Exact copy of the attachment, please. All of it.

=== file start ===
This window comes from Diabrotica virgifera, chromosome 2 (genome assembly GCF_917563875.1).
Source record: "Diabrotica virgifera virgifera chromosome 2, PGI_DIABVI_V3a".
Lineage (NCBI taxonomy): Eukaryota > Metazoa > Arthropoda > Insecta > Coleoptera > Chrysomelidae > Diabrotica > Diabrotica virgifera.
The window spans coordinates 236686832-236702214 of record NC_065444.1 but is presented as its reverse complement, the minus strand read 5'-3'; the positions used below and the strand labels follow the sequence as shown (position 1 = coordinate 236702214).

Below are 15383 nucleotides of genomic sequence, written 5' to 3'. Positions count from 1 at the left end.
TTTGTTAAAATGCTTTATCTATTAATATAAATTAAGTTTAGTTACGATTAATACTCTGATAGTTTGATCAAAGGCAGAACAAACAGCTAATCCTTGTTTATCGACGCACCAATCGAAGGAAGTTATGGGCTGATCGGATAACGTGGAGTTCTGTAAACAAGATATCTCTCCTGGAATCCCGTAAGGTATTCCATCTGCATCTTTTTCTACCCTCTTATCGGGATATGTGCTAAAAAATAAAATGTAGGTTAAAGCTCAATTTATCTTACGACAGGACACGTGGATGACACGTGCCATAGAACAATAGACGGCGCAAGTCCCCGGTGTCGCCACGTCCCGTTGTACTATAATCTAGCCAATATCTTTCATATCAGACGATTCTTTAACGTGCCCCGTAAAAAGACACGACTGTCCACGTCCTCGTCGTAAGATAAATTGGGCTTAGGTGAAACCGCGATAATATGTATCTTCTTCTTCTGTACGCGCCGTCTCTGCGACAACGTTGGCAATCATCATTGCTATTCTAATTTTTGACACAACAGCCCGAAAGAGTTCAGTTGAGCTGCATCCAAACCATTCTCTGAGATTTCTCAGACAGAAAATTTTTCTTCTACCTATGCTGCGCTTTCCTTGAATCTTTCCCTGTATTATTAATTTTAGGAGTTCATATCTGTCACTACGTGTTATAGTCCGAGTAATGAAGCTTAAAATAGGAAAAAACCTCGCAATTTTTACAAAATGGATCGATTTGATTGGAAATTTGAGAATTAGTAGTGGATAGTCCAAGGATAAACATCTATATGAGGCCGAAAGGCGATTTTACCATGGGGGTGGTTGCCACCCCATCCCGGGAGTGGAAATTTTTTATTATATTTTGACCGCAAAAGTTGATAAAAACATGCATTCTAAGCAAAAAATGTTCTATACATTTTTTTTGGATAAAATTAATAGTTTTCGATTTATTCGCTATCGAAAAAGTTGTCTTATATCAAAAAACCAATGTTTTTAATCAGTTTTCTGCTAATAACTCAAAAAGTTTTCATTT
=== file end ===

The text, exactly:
This window comes from Diabrotica virgifera, chromosome 2 (genome assembly GCF_917563875.1).
Source record: "Diabrotica virgifera virgifera chromosome 2, PGI_DIABVI_V3a".
Lineage (NCBI taxonomy): Eukaryota > Metazoa > Arthropoda > Insecta > Coleoptera > Chrysomelidae > Diabrotica > Diabrotica virgifera.
The window spans coordinates 236686832-236702214 of record NC_065444.1 but is presented as its reverse complement, the minus strand read 5'-3'; the positions used below and the strand labels follow the sequence as shown (position 1 = coordinate 236702214).

Below are 15383 nucleotides of genomic sequence, written 5' to 3'. Positions count from 1 at the left end.
TTTGTTAAAATGCTTTATCTATTAATATAAATTAAGTTTAGTTACGATTAATACTCTGATAGTTTGATCAAAGGCAGAACAAACAGCTAATCCTTGTTTATCGACGCACCAATCGAAGGAAGTTATGGGCTGATCGGATAACGTGGAGTTCTGTAAACAAGATATCTCTCCTGGAATCCCGTAAGGTATTCCATCTGCATCTTTTTCTACCCTCTTATCGGGATATGTGCTAAAAAATAAAATGTAGGTTAAAGCTCAATTTATCTTACGACAGGACACGTGGATGACACGTGCCATAGAACAATAGACGGCGCAAGTCCCCGGTGTCGCCACGTCCCGTTGTACTATAATCTAGCCAATATCTTTCATATCAGACGATTCTTTAACGTGCCCCGTAAAAAGACACGACTGTCCACGTCCTCGTCGTAAGATAAATTGGGCTTAGGTGAAACCGCGATAATATGTATCTTCTTCTTCTGTACGCGCCGTCTCTGCGACAACGTTGGCAATCATCATTGCTATTCTAATTTTTGACACAACAGCCCGAAAGAGTTCAGTTGAGCTGCATCCAAACCATTCTCTGAGATTTCTCAGACAGAAAATTTTTCTTCTACCTATGCTGCGCTTTCCTTGAATCTTTCCCTGTATTATTAATTTTAGGAGTTCATATCTGTCACTACGTGTTATAGTCCGAGTAATGAAGCTTAAAATAGGAAAAAACCTCGCAATTTTTACAAAATGGATCGATTTGATTGGAAATTTGAGAATTAGTAGTGGATAGTCCAAGGATAAACATCTATATGAGGCCGAAAGGCGATTTTACCATGGGGGTGGTTGCCACCCCATCCCGGGAGTGGAAATTTTTTATTATATTTTGACCGCAAAAGTTGATAAAAACATGCATTCTAAGCAAAAAATGTTCTATACATTTTTTTTGGATAAAATTAATAGTTTTCGATTTATTCGCTATCGAAAAAGTTGTCTTATATCAAAAAACCAATGTTTTTAATCAGTTTTCTGCTAATAACTCAAAAAGTTTTCATTT